There are plenty of new spooks, courtesy of Winston's new spectral research facility. Pukey, a revolting little spud, is no doubt included to be the new kids' favourite, while the simply but effectively realised Possessor makes for fun and threat as it jumps between various objects which it brings to life. Starting out with a major bust, in this case the thrilling car chase after the wonderfully realised Sewer Dragon, kicks the main body of the film off nicely, and it's satisfying that both puppetry and CGI are utilised together here.

The Big Bad for the film, the great demon Garraka, is a suitably threatening creation, an inhumanly thin, ghoulish creature with impressive horns. He's a striking image, and his power, to freeze people using their own fear, is enjoyably nasty. However, while I'm pleased that the film has considerable build-up to his eventual appearance, once he's there he's dispensed with far too quickly. It almost feels like we're missing an act, giving the film a rushed ending which badly affects its overall pacing.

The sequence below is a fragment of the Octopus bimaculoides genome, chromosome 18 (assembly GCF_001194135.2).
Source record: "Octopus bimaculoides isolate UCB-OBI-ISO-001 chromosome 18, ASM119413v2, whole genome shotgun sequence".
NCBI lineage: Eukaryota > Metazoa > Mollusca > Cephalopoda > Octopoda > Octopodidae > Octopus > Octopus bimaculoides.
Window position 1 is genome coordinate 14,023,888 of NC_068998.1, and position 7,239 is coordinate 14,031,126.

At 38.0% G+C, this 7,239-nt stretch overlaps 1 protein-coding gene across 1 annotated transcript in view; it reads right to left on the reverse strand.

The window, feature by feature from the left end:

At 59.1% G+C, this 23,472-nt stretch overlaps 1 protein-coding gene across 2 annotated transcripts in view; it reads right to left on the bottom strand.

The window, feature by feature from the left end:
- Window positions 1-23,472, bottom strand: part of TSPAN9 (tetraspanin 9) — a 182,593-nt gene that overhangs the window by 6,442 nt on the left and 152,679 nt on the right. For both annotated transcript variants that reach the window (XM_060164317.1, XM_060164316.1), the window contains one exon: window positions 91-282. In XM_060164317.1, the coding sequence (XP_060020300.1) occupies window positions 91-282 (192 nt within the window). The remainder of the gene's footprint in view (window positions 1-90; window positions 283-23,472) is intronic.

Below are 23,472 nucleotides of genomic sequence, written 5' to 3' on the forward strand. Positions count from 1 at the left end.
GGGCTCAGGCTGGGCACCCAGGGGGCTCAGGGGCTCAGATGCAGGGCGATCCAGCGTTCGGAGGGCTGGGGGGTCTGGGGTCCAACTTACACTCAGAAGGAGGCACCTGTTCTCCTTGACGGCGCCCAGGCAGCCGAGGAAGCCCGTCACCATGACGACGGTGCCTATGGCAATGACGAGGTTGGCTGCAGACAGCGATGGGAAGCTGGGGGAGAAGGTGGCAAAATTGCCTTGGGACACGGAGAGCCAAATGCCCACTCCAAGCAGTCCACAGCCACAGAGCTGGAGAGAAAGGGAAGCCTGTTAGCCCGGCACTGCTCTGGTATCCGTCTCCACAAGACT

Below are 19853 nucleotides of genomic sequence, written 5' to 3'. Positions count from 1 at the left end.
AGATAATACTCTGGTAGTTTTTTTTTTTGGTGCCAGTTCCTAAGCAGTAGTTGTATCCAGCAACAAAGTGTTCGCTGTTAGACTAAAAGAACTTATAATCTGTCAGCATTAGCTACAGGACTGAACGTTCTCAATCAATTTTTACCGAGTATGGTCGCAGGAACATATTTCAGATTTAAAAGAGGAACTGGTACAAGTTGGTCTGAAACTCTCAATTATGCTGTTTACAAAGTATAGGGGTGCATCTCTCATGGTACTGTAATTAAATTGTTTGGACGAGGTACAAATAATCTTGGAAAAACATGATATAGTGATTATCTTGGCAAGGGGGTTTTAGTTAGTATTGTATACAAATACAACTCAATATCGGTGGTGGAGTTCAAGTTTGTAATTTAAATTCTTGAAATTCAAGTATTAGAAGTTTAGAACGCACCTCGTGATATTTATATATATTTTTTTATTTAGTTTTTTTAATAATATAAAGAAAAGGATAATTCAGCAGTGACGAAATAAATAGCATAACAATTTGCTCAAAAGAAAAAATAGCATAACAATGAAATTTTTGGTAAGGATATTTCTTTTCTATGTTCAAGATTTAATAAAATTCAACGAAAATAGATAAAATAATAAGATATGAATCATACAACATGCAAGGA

Afterlife notoriously and controversially brought back the late Egon Spengler as a ghost, there to help and reconnect with his family. Here we have Melody, and while her motives are complex, she's another ghost who is very human in her thoughts and actions, rather than the monstrous manifestations we usually see. The majority of entities in these films have been godlike things far beyond humanity, virtually mindless creatures that never were human, or the ghosts of humans whose evil has made them monstrous in their afterlife. There's a lot more room for exploration here, to see more traditional ghosts who are intelligent, self-aware and altogether human, and the questions that raises for the Ghostbusters and their treatment of spirits. There could be some dramatic consequences there, along with the fact that, while they're praised as heroes at the end, the Ghostbusters and their new ally Nadeem are responsible for everything bad that happens in this film.